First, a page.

What strikes me as particularly strange about the impending wave of cuts is the way in which the British public have been duped into seeing George Osborne’s project as a form of gung-ho revenge against those who got us into this mess. The problem is that this revenge is being exacted on the public sector, which had little to do with creating the recession.
Tough talk about cutting down ‘public sector fat cats’ from the Tories seems to satisfy those hungry to see the rich take a fall in this Age of Thrift, even though the wealthy people who created the credit crunch – the bankers – are being left largely unscathed. Apparently it’s enough to see anyone with a bit more cash than you or me punished, it doesn’t matter if they are guilty or not.
By cutting ministerial pay and publishing the wage details of the highest paid public sector workers, Cameron’s government has diverted the wave of national resentment against those perceived to be overpaid and toying with our economy squarely towards our public services. This is particularly convenient for the coalition, as it provides cover for policies of deference towards the City of London, and oncoming cuts.
One of the biggest potential casualties of the cuts is the BBC, which recently had its licence fee frozen at £145.50 for six years after David Cameron attacked the organisation for being ‘wasteful’. The problem is that no one seems to mind that the best broadcaster in the world is being demolished before our eyes. The BBC has, partly through its own errors, fallen victim to the public will to punish.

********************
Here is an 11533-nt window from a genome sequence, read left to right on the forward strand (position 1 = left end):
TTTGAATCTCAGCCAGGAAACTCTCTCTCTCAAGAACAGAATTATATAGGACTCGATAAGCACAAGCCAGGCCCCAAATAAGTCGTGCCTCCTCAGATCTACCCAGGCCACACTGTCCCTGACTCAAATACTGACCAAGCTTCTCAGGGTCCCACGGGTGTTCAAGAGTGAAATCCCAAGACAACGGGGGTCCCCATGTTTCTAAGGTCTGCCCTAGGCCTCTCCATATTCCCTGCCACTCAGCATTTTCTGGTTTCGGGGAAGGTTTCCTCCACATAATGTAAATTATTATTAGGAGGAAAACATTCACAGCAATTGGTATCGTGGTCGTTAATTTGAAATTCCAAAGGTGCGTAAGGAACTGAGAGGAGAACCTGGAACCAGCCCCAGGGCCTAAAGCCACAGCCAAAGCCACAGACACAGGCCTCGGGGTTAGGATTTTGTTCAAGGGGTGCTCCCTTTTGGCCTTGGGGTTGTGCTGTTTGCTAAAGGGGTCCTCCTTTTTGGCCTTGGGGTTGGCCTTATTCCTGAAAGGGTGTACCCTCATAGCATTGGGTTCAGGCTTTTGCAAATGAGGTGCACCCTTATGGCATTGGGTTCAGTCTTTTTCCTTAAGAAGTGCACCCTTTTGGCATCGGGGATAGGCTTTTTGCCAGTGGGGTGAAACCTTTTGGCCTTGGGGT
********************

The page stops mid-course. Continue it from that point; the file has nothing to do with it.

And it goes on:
The ‘Sachsgate’ fiasco lead to quite a battering for the broadcaster, and even though it occurred in 2008 (just when the financial meltdown begun) for a while it received a similar level of coverage across the media. So, the BBC is punished because two overpaid but popular entertainers said something to an old man that made him react with what can only be called mild disappointment. Meanwhile, the rest of Britain went berserk; Russell Brand and Jonathan Ross’ actions served to paint the BBC in the same light as the bankers – out of touch, wasteful and in need of comeuppance.
Alongside the BBC’s minor error, the banking sector collapsed and plunged us into recession. Yet Osborne has only installed a pathetic levy on the banks, and even scaled it back recently when it emerged that it would raise more money than planned. Whether or not the Tories are wholly responsible for this redirection of public anger is debatable. The fact remains that they are using it to cut down organisations that have nothing to do with our current predicament, and the people of Britain could end up as victims of their own anger.